Posted tagged ‘writing’

My New Book – Momoir, Maybe

September 11, 2018

My new book, a series of micro-fictions and fact, available now. It is a book of particular interest for anyone who has, or once had, a mother. It feels like an act of stupidity, hubris or bravery–honestly, I just don’t know–to put it out, but I have worked a great deal on it and think it’s good (ha–maybe). Please check it out. Note that it is not a children’s book, though it is a pretty book in print.

Thumbsplitter (Update)

May 18, 2013


The above, believe it of not, is supposed to be a mantis shrimp (a super-violent shrimp–for a shrimp)–confronting a very brave dog and elephant.

The mantis shrimp, known also as the thumbsplitter, is not actually a shrimp. It does, however, has both a super-aggressive personality and a little hammer claw which is supposed to hit like a low-caliber bullet.

I have not run into any mantis shrimp, but I am FINALLY beginning to work on one of my old novel manuscripts. It’s taken a lot of time for me to get down to it, and much of that time is spent worrying about blogging and poetry, I really miss the blogging community. I miss the daily engagement both with fellow bloggers and with a short doable piece or prompt. But I am also acutely aware that I can’t at the moment “have it all” = if I were to spend my free time blogging and poeticising (even a short poem), I would have little time or energy to deal with my “novels”.

So, I’m a bit miserable. I feel like I am confronting one of these nasty thumbsplitters. (Worst of all, the irritable shrimp is myself!)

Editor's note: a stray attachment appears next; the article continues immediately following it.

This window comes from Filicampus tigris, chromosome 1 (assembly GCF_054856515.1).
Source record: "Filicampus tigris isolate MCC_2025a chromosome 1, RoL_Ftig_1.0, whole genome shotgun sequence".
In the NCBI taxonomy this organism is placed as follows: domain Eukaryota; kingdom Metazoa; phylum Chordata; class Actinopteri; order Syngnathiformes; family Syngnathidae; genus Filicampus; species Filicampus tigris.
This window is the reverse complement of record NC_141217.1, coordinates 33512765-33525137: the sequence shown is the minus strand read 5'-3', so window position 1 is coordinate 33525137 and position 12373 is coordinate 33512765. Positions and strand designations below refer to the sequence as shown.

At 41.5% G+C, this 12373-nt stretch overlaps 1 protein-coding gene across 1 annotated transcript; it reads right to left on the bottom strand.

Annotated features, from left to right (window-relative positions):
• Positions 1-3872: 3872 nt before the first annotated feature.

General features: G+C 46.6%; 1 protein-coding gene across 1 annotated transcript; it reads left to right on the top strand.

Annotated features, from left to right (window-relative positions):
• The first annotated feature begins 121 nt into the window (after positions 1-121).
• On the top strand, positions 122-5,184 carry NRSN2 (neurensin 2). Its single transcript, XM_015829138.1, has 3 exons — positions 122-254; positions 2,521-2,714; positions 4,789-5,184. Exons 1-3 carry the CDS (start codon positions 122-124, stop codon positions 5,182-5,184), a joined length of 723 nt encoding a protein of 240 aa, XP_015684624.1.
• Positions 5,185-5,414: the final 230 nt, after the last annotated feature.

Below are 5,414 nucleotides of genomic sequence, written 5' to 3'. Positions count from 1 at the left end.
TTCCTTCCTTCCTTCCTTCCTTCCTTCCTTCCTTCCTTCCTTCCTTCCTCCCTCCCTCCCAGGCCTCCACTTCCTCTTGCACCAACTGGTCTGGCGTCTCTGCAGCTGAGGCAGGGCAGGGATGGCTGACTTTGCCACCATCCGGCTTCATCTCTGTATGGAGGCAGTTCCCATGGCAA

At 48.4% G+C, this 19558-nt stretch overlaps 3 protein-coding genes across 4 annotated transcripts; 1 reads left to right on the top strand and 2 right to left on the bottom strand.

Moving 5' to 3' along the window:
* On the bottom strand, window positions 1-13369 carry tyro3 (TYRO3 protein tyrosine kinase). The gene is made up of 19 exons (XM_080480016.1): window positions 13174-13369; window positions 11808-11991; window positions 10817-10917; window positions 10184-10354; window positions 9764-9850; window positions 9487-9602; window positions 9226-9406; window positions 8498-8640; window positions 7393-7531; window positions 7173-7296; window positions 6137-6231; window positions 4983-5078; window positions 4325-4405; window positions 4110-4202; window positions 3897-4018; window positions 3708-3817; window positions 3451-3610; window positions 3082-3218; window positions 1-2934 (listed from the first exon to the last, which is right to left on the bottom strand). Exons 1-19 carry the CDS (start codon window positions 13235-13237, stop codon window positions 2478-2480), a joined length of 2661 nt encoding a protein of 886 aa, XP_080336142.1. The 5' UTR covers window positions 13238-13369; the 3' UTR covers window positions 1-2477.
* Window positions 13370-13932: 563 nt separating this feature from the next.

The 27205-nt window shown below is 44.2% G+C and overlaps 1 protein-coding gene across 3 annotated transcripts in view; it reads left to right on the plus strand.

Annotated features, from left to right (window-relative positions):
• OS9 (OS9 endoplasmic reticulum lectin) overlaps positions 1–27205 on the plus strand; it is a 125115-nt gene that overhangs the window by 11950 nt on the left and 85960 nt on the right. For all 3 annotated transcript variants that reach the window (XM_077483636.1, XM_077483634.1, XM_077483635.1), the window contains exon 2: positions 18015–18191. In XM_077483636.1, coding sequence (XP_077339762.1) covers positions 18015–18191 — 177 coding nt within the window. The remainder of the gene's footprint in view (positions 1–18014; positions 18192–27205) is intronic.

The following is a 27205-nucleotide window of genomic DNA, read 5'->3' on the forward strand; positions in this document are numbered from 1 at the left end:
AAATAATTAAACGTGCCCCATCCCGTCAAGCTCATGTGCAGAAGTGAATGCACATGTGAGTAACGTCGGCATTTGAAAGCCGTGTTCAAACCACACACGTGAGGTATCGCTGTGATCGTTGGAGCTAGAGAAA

But I am getting down to work at last on a few other projects. We’ll see how long it lasts!

Internal Shake-Up, Changing Blog (I’m not sure how), Looking For Keepers

August 5, 2010


As followers of this blog know, my summer has been difficult due to the loss of a close friend.  It’s shaken me.  Aside from the grief,  and, of course, the gap – the missing counselor–there’s the internal spotlight.  Could it happen to me?  (Yes.)    How would I feel?

This question of how I would feel is not aimed at the obvious, i.e. sick, terrified, probably nauseated, very very sad.  The question is how I would feel about how I lived my life?  What, in other words, would I regret?

The big regrets – for me at least—would be unkindness and unhappiness:  those times when I was needlessly unkind (and, frankly, it’s hard to come up with any instance in which unkindness was needful); those times when I was needlessly unhappy.

Again, “needless” may the wrong word—those times in which I was unhappier than circumstances warranted—unhappy because of kvetching, perfectionism, issues of control, jealousy, lack of appreciation.  (As in the case of unkindness, circumstances probably rarely warranted the unhappiness that I was able to come up with.)

Putting all that aside—admittedly a big that—another thing I’d regret very much is not allowing myself time to do my work, that is, my true work –the work that feels like my work.

I don’t mean my day job, (which, Boss, is a great job and one that I frequently genuinely enjoy).

I wouldn’t regret not doing profound work, or revolutionary work.  I’ve long ago accepted that I’m not a particularly profound person, and I try to keep a lid on the grandiosity.